Actress. Born Lucile Vasconcellos Langhanke, in Quincy, Illinois to a German immigrant father and an American mother from Illinois of Portuguese and Irish ancestry, her parents were very ambitious for her, and they began with placing her into various beauty contests. In one contest she came to the attention of Hollywood motion picture executives, and she was signed to a movie contract at the age of 14. Her first movie was a bit part in “The Scarecrow” in 1920, and throughout 1921 to 1923 she continued her career with bit or minor roles in a number of motion pictures. In 1924, she landed a prominent part with a role as ‘Lady Margery Alvaney’ opposite the established and popular actor John Barrymore in the film “Beau Brummel” in 1924. He would become her mentor and lover. By the end of the 1920a, the sound revolution had taken a strong hold on the industry and Mary Astor was one of a handful of actresses who made the successful transition to "talkies" because of her voice and strong screen presence. Her career then grew with great success. In 1941, she won the Academy Award for Best Supporting Actress for her role of ‘Sandra Kovac’ in film “The Great Lie”. That same year she appeared in the celebrated film “The Maltese Falcon” with Humphrey Bogart. Because of her three divorces, the death of her first husband, Kenneth Hawks who died in a plane crash, the divorce of her second husband Franklin Thorpe, whom she had a daughter with, and her third husband Manuel del Campo, and her final husband Thomas Gordon Wheelock, her alcoholism, a suicide attempt, and a persistent heart condition, Mary Astor then got smaller roles in movies. Her final silver screen was as ‘Jewell Mayhew’ in “Hush Hush, Sweet Charlotte” in 1964. Throughout her career she had appeared in 123 motion pictures. Mary Astor lived out her remaining days confined to the Motion Picture Country Home where she died of a heart attack at the age of 81.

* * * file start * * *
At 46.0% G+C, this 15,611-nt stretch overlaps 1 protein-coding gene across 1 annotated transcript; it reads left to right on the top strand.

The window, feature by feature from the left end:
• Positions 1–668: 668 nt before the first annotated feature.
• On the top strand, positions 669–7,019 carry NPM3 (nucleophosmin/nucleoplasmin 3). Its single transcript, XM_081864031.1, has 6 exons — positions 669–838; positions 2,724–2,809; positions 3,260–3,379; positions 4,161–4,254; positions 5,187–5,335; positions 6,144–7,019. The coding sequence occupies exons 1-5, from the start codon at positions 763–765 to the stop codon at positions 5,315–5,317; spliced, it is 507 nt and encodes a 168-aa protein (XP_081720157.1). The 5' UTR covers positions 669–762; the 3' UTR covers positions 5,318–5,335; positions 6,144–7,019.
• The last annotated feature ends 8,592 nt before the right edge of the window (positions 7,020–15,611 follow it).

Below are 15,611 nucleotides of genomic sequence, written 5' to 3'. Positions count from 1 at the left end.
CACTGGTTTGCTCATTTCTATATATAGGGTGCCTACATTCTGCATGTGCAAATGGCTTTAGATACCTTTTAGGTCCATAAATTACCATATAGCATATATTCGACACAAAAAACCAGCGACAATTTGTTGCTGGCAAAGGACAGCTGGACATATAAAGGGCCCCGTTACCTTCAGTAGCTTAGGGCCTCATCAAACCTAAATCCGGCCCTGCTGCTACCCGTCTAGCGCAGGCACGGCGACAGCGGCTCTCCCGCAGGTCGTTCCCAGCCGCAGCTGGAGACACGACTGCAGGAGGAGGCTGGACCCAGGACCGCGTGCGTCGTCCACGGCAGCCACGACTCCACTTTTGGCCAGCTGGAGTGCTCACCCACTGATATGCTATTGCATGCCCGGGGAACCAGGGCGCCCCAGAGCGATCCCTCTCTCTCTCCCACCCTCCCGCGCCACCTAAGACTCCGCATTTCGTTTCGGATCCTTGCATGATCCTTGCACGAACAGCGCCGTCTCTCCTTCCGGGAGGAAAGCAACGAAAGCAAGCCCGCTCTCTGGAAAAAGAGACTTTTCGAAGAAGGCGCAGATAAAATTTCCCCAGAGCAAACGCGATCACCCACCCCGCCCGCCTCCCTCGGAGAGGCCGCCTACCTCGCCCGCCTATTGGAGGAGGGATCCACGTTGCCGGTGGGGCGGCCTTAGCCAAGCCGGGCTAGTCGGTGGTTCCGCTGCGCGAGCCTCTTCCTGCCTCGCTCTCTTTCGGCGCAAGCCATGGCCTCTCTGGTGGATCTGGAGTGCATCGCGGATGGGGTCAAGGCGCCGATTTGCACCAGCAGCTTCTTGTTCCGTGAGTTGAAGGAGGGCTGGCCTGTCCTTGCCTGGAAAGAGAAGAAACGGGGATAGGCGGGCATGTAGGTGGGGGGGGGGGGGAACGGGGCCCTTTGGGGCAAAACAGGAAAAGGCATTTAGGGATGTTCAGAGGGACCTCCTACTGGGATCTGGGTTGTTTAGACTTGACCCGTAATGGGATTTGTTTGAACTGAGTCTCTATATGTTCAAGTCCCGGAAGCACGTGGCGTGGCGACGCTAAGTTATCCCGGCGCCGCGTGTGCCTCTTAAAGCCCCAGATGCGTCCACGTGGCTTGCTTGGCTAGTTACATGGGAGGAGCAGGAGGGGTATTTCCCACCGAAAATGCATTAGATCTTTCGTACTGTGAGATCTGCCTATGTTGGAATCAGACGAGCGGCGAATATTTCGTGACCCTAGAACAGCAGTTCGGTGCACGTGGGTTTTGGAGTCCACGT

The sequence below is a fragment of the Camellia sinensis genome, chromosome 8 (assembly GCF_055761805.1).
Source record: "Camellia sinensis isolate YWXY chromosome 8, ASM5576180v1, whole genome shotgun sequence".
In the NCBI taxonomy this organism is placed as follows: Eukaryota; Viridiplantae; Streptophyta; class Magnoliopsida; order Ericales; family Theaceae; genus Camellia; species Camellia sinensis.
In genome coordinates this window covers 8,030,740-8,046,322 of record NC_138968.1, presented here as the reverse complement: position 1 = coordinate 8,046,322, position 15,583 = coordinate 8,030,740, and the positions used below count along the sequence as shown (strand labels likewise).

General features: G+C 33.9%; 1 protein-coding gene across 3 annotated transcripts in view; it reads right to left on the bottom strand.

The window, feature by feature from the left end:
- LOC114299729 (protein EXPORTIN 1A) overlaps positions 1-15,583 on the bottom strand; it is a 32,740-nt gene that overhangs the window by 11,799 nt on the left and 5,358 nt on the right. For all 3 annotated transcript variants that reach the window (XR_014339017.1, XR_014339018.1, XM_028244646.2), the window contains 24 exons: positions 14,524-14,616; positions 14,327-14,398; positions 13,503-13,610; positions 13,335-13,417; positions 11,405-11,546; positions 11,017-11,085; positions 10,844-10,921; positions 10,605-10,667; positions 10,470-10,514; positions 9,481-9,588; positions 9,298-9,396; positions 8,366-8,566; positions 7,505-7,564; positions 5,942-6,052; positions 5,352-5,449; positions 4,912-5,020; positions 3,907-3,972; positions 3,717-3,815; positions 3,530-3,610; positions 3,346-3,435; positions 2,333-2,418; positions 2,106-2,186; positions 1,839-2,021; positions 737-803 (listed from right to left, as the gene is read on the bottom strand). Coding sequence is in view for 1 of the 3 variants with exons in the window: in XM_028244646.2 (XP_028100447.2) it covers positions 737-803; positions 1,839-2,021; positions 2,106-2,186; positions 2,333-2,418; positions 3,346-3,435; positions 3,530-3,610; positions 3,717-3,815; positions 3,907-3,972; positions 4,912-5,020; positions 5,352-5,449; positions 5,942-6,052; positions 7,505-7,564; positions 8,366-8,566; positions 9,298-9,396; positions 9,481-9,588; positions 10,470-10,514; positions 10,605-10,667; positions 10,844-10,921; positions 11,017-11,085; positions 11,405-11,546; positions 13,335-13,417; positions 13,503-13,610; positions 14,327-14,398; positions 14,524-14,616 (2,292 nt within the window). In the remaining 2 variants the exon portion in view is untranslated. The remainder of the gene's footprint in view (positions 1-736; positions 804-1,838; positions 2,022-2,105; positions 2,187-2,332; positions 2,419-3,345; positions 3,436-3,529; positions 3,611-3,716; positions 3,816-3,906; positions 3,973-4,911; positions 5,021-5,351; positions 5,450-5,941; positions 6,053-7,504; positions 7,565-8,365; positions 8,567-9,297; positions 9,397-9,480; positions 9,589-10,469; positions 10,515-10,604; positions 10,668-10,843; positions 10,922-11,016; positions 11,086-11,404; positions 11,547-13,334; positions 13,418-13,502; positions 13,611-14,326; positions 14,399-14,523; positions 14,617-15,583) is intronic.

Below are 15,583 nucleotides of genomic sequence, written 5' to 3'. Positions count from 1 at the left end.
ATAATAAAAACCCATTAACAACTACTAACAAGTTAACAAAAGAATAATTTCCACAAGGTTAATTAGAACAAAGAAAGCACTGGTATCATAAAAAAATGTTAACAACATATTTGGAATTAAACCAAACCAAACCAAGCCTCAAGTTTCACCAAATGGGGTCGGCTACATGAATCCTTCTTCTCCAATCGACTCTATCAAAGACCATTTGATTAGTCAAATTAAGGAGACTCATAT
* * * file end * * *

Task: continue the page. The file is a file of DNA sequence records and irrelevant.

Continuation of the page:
Bio by: Shock